Given the increasing threat of cyberattacks and the corresponding costs, businesses are increasingly considering cybersecurity insurance. But insurance is only as effective as the scope of the coverage. Though Canadian courts have not yet interpreted insurance policies in the cybersecurity context, American cases highlight five noteworthy pitfalls.
Coverage Denied Because the Insured Did Not Comply with Underlying Obligations
Just as health coverage may be contingent upon the insured maintaining a healthy lifestyle, cybersecurity insurance may be contingent upon the insured meeting certain technical standards. In Columbia Casualty Co v Cottage Health System, the insurer denied coverage and alleged that the insured failed to comply with required “procedures and risk controls”, which imposed an obligation to “follow minimum required practices”.
Coverage Denied Because the Incorrect Party Was Injured
In P.F. Chang’s v Federal Insurance Co, the insured (P.F. Chang’s) made a claim on its insurance due to a data breach resulting in stolen records belonging to its customers. P.F. Chang’s did not suffer an injury. The court concluded that the relevant insurance policy did not cover P.F. Chang’s because the policy required that the claimant suffer an injury. The policy at issue was marketed as “a flexible insurance solution designed by cyber risk experts to address the full breadth of risks associated with doing business in today’s technology-dependent world.”
Coverage Denied Because the Incorrect Party Caused the Injury
In Zurich American Insurance Co v Sony Corp of America et al,1 Sony made a claim on its insurance for defence and indemnification due to losses resulting from a data breach by criminal hackers. The policy provided coverage for “oral or written publication in any manner of the material that violates a person’s right of privacy.” The court held, however, that the policy only provided coverage if Sony published the material itself. Since the hackers published the material, Zurich had no obligation to indemnify Sony.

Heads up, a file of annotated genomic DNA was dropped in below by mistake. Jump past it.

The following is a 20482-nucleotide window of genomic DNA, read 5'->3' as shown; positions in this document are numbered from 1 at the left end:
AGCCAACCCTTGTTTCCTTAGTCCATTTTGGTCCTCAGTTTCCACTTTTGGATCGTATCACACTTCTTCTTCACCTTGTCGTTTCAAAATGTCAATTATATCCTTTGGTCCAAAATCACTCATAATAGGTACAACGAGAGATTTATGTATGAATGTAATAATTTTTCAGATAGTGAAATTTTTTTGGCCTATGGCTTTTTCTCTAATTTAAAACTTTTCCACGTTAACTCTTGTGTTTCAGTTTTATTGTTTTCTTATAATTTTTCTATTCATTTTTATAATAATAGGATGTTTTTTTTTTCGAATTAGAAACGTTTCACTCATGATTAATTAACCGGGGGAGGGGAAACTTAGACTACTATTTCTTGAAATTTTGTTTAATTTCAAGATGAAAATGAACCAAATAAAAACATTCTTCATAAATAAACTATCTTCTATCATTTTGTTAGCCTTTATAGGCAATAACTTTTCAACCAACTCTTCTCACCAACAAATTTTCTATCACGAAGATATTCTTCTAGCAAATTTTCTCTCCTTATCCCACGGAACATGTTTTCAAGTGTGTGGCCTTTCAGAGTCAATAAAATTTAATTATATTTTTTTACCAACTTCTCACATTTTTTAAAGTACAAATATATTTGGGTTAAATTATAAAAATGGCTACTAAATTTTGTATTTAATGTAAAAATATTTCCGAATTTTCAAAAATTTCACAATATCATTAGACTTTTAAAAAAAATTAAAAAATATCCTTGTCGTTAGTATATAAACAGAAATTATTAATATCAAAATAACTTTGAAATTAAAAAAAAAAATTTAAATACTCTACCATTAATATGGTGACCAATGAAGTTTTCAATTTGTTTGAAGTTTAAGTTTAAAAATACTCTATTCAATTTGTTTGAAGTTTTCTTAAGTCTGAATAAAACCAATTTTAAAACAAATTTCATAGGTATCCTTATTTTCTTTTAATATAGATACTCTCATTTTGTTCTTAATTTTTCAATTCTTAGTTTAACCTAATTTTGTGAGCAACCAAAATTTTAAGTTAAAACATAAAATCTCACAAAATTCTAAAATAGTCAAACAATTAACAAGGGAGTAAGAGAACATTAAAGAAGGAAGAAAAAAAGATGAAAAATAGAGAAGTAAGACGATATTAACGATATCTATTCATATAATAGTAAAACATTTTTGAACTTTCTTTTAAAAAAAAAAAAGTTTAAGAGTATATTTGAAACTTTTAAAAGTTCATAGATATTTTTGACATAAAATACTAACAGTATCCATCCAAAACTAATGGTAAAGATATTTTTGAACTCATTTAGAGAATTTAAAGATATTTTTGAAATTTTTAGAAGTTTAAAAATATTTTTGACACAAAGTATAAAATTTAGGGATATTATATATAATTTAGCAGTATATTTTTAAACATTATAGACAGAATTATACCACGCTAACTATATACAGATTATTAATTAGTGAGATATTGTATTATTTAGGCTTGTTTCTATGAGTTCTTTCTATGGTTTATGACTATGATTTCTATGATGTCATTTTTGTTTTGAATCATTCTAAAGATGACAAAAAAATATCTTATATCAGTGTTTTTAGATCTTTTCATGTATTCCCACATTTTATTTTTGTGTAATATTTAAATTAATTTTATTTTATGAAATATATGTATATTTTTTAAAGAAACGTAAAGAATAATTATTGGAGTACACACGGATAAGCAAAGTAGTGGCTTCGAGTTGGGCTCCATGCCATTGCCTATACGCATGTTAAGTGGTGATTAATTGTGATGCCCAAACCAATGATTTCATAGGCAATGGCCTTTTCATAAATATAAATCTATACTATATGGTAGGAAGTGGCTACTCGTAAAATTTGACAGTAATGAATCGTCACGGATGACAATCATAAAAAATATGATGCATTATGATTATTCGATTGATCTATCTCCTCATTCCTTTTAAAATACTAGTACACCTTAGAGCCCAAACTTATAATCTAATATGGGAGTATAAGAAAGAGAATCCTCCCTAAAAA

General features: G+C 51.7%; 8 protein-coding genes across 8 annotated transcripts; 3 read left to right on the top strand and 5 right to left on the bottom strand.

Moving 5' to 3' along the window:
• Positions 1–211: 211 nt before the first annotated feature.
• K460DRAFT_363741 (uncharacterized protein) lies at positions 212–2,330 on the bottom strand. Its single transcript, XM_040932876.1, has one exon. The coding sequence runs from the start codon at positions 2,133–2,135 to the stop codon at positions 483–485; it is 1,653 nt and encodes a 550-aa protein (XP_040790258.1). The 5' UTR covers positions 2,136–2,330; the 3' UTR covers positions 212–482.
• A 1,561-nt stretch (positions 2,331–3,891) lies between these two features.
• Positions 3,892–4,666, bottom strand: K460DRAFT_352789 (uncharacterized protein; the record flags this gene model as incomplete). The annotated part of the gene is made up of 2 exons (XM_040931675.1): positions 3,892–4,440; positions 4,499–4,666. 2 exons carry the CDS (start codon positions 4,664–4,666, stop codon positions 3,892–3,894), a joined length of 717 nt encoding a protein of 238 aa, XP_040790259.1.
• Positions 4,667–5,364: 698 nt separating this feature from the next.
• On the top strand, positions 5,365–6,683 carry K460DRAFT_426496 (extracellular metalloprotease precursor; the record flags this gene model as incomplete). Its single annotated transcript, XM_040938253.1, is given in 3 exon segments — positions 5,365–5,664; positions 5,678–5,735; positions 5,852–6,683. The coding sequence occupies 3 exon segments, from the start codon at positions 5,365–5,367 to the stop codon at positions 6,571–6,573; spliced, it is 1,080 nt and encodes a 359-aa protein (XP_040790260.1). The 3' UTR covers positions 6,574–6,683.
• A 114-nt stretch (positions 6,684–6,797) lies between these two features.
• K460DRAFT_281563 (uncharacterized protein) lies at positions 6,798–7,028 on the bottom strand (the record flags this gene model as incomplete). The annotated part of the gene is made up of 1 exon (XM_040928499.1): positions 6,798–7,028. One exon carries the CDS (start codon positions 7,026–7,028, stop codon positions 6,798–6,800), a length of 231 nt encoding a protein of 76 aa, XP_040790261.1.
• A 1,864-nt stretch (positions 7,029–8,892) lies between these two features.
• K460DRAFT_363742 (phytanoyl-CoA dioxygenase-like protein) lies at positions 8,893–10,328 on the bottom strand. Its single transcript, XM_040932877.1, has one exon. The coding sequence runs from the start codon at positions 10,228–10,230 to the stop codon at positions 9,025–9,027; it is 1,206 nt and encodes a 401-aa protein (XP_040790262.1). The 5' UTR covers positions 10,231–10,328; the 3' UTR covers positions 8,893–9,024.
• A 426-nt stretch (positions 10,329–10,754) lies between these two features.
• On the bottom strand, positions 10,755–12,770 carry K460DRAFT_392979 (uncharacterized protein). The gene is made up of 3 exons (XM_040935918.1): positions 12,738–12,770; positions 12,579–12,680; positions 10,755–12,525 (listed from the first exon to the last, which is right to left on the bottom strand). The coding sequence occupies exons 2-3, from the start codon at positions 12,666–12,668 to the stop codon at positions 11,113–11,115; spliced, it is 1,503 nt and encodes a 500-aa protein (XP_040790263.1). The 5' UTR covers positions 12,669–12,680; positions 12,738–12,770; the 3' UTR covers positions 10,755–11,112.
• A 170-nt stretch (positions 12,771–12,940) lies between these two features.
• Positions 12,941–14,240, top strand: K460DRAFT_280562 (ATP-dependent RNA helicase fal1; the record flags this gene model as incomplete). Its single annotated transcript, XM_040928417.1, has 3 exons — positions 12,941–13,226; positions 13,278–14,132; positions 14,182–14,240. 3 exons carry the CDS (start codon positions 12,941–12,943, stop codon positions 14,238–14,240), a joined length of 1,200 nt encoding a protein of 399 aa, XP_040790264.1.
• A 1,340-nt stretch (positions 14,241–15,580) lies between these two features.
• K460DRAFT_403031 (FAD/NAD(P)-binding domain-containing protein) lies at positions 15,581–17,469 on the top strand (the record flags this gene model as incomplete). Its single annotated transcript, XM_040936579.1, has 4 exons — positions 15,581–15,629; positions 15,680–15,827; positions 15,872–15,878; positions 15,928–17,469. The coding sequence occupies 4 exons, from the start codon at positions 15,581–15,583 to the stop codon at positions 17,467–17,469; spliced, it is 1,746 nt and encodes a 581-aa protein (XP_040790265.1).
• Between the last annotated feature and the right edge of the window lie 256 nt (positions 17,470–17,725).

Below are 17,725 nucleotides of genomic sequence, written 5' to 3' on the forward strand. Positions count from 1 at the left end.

Coverage Denied Because the Cyber Activity Was Merely Incidental
Cybersecurity insurance may only provide coverage if the loss clearly results from cyber activity. In Apache Corp v Great American Insurance Company, the insured became the victim of fraud after an employee wrongfully determined that a known vendor’s telephone and email request to transfer money was authentic. The request turned out to be fraudulent and the insured reimbursed the vendor. The insured made a claim based on its insurance which covered for “loss of, and loss from damage to, money, securities and other property resulting directly from the use of any computer to fraudulently cause a transfer…”. The court held that the circumstances were not covered because the computer use was not the direct result of the loss, but rather was “merely incidental”.
Coverage Denied Because the Litigation Was Outside the Scope of Covered Claims
Insurance may provide coverage for certain claims to the exclusion of others. In Travelers Property Casualty Company of America v Federal Recovery Services Inc, the insured made a claim based on costs incurred for litigation resulting from a tort claim for intentional misuse of its data storage activities. The insurer denied the claim because the policy only provided coverage if the loss was caused by “any error, omission or negligent act.” The court held that the lawsuit against the insured for “knowledge, willfulness, and malice” was outside the scope of the coverage.
The United States case law highlights the importance of understanding your company’s risks and vulnerabilities in order to define the precise scope of cybersecurity insurance required. A risk and vulnerability assessment is a critical component to establishing an overall cybersecurity plan that will mitigate risk and corresponding damages.
The content of this article is intended to provide a general guide to the subject matter. Specialist advice should be sought about your specific circumstances.